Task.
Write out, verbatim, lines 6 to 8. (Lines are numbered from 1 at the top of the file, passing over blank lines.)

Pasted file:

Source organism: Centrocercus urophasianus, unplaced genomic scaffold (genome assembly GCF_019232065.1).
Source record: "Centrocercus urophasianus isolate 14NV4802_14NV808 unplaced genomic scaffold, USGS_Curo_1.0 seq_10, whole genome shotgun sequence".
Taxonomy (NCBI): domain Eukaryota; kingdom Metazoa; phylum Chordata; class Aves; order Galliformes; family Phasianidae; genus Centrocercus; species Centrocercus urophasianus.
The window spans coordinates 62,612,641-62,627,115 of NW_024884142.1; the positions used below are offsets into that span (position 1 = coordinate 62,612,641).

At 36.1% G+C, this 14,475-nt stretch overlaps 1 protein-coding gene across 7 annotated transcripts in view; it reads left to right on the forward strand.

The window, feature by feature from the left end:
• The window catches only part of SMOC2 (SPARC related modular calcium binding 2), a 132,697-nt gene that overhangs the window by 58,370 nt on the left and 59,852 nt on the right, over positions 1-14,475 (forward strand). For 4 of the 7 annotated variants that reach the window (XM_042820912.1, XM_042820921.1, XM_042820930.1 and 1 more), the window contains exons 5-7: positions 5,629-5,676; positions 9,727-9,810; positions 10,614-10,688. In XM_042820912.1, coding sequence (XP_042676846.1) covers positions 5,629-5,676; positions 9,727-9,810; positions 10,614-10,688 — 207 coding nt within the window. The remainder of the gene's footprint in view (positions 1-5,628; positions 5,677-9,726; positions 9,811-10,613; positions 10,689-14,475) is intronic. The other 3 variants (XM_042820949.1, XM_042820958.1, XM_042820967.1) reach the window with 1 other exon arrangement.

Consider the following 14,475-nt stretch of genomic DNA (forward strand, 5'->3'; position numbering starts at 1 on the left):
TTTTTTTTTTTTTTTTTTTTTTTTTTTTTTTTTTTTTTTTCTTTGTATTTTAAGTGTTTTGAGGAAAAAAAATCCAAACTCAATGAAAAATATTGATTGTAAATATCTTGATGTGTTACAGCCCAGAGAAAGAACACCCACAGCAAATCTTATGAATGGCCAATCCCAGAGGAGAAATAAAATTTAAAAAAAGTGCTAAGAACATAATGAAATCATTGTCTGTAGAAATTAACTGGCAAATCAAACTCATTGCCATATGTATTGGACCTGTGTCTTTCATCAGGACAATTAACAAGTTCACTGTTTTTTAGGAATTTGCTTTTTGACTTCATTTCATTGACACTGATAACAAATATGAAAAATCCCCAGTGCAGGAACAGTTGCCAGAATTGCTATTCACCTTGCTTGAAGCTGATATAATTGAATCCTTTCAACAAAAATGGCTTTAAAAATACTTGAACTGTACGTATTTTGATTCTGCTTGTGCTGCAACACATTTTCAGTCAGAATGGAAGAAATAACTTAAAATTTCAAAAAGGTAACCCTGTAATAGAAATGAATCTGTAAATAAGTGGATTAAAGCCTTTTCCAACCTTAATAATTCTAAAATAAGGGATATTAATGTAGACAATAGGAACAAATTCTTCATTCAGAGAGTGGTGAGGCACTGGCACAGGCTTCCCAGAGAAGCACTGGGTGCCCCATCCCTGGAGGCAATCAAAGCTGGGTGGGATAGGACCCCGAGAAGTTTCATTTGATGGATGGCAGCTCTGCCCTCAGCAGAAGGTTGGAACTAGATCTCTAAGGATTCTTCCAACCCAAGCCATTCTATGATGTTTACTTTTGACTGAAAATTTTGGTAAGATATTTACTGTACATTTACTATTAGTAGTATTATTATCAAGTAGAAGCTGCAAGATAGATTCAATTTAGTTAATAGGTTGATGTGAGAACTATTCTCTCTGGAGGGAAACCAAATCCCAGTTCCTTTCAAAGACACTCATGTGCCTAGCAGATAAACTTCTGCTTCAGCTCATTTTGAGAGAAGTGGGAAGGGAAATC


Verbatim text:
The window, feature by feature from the left end:
• The window catches only part of SMOC2 (SPARC related modular calcium binding 2), a 132,697-nt gene that overhangs the window by 58,370 nt on the left and 59,852 nt on the right, over positions 1-14,475 (forward strand). For 4 of the 7 annotated variants that reach the window (XM_042820912.1, XM_042820921.1, XM_042820930.1 and 1 more), the window contains exons 5-7: positions 5,629-5,676; positions 9,727-9,810; positions 10,614-10,688. In XM_042820912.1, coding sequence (XP_042676846.1) covers positions 5,629-5,676; positions 9,727-9,810; positions 10,614-10,688 — 207 coding nt within the window. The remainder of the gene's footprint in view (positions 1-5,628; positions 5,677-9,726; positions 9,811-10,613; positions 10,689-14,475) is intronic. The other 3 variants (XM_042820949.1, XM_042820958.1, XM_042820967.1) reach the window with 1 other exon arrangement.

Consider the following 14,475-nt stretch of genomic DNA (forward strand, 5'->3'; position numbering starts at 1 on the left):